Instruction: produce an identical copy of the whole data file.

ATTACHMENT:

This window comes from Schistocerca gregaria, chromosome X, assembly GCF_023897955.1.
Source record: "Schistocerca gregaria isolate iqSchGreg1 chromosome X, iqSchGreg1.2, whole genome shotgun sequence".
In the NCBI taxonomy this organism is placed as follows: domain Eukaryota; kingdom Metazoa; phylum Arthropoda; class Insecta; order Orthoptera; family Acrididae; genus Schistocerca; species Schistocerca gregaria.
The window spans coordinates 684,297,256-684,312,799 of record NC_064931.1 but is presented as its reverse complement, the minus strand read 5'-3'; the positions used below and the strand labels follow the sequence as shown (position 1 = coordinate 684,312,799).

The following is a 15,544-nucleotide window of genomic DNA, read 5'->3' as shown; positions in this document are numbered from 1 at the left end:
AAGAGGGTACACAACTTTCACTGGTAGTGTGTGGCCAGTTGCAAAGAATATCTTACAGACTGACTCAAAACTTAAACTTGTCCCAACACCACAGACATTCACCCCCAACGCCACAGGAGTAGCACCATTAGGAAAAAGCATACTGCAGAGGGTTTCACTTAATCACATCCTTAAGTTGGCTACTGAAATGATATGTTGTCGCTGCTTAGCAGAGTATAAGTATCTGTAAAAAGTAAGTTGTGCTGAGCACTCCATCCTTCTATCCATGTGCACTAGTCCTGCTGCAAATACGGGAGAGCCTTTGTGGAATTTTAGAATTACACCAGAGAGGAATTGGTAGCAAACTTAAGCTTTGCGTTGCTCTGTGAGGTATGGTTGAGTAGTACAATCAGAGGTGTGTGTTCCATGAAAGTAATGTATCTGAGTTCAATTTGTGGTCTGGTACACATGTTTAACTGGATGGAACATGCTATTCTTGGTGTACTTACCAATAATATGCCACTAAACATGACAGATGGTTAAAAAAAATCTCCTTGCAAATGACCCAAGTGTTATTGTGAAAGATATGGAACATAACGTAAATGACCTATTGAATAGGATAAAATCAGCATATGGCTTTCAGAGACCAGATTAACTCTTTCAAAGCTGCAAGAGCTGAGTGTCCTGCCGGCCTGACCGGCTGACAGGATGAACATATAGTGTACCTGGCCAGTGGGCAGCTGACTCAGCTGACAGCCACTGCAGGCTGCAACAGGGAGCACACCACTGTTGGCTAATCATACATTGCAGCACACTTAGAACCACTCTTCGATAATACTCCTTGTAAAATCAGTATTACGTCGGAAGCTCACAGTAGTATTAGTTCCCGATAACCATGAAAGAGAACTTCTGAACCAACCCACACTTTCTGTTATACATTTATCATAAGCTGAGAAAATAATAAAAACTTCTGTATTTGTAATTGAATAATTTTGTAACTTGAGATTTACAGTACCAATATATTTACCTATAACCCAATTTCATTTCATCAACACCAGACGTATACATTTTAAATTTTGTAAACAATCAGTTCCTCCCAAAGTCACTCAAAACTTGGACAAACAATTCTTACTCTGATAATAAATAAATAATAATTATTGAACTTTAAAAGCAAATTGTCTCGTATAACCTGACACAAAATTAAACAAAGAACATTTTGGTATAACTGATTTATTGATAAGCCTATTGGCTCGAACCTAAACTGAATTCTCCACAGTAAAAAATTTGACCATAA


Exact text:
This window comes from Schistocerca gregaria, chromosome X, assembly GCF_023897955.1.
Source record: "Schistocerca gregaria isolate iqSchGreg1 chromosome X, iqSchGreg1.2, whole genome shotgun sequence".
In the NCBI taxonomy this organism is placed as follows: domain Eukaryota; kingdom Metazoa; phylum Arthropoda; class Insecta; order Orthoptera; family Acrididae; genus Schistocerca; species Schistocerca gregaria.
The window spans coordinates 684,297,256-684,312,799 of record NC_064931.1 but is presented as its reverse complement, the minus strand read 5'-3'; the positions used below and the strand labels follow the sequence as shown (position 1 = coordinate 684,312,799).

The following is a 15,544-nucleotide window of genomic DNA, read 5'->3' as shown; positions in this document are numbered from 1 at the left end:
AAGAGGGTACACAACTTTCACTGGTAGTGTGTGGCCAGTTGCAAAGAATATCTTACAGACTGACTCAAAACTTAAACTTGTCCCAACACCACAGACATTCACCCCCAACGCCACAGGAGTAGCACCATTAGGAAAAAGCATACTGCAGAGGGTTTCACTTAATCACATCCTTAAGTTGGCTACTGAAATGATATGTTGTCGCTGCTTAGCAGAGTATAAGTATCTGTAAAAAGTAAGTTGTGCTGAGCACTCCATCCTTCTATCCATGTGCACTAGTCCTGCTGCAAATACGGGAGAGCCTTTGTGGAATTTTAGAATTACACCAGAGAGGAATTGGTAGCAAACTTAAGCTTTGCGTTGCTCTGTGAGGTATGGTTGAGTAGTACAATCAGAGGTGTGTGTTCCATGAAAGTAATGTATCTGAGTTCAATTTGTGGTCTGGTACACATGTTTAACTGGATGGAACATGCTATTCTTGGTGTACTTACCAATAATATGCCACTAAACATGACAGATGGTTAAAAAAAATCTCCTTGCAAATGACCCAAGTGTTATTGTGAAAGATATGGAACATAACGTAAATGACCTATTGAATAGGATAAAATCAGCATATGGCTTTCAGAGACCAGATTAACTCTTTCAAAGCTGCAAGAGCTGAGTGTCCTGCCGGCCTGACCGGCTGACAGGATGAACATATAGTGTACCTGGCCAGTGGGCAGCTGACTCAGCTGACAGCCACTGCAGGCTGCAACAGGGAGCACACCACTGTTGGCTAATCATACATTGCAGCACACTTAGAACCACTCTTCGATAATACTCCTTGTAAAATCAGTATTACGTCGGAAGCTCACAGTAGTATTAGTTCCCGATAACCATGAAAGAGAACTTCTGAACCAACCCACACTTTCTGTTATACATTTATCATAAGCTGAGAAAATAATAAAAACTTCTGTATTTGTAATTGAATAATTTTGTAACTTGAGATTTACAGTACCAATATATTTACCTATAACCCAATTTCATTTCATCAACACCAGACGTATACATTTTAAATTTTGTAAACAATCAGTTCCTCCCAAAGTCACTCAAAACTTGGACAAACAATTCTTACTCTGATAATAAATAAATAATAATTATTGAACTTTAAAAGCAAATTGTCTCGTATAACCTGACACAAAATTAAACAAAGAACATTTTGGTATAACTGATTTATTGATAAGCCTATTGGCTCGAACCTAAACTGAATTCTCCACAGTAAAAAATTTGACCATAA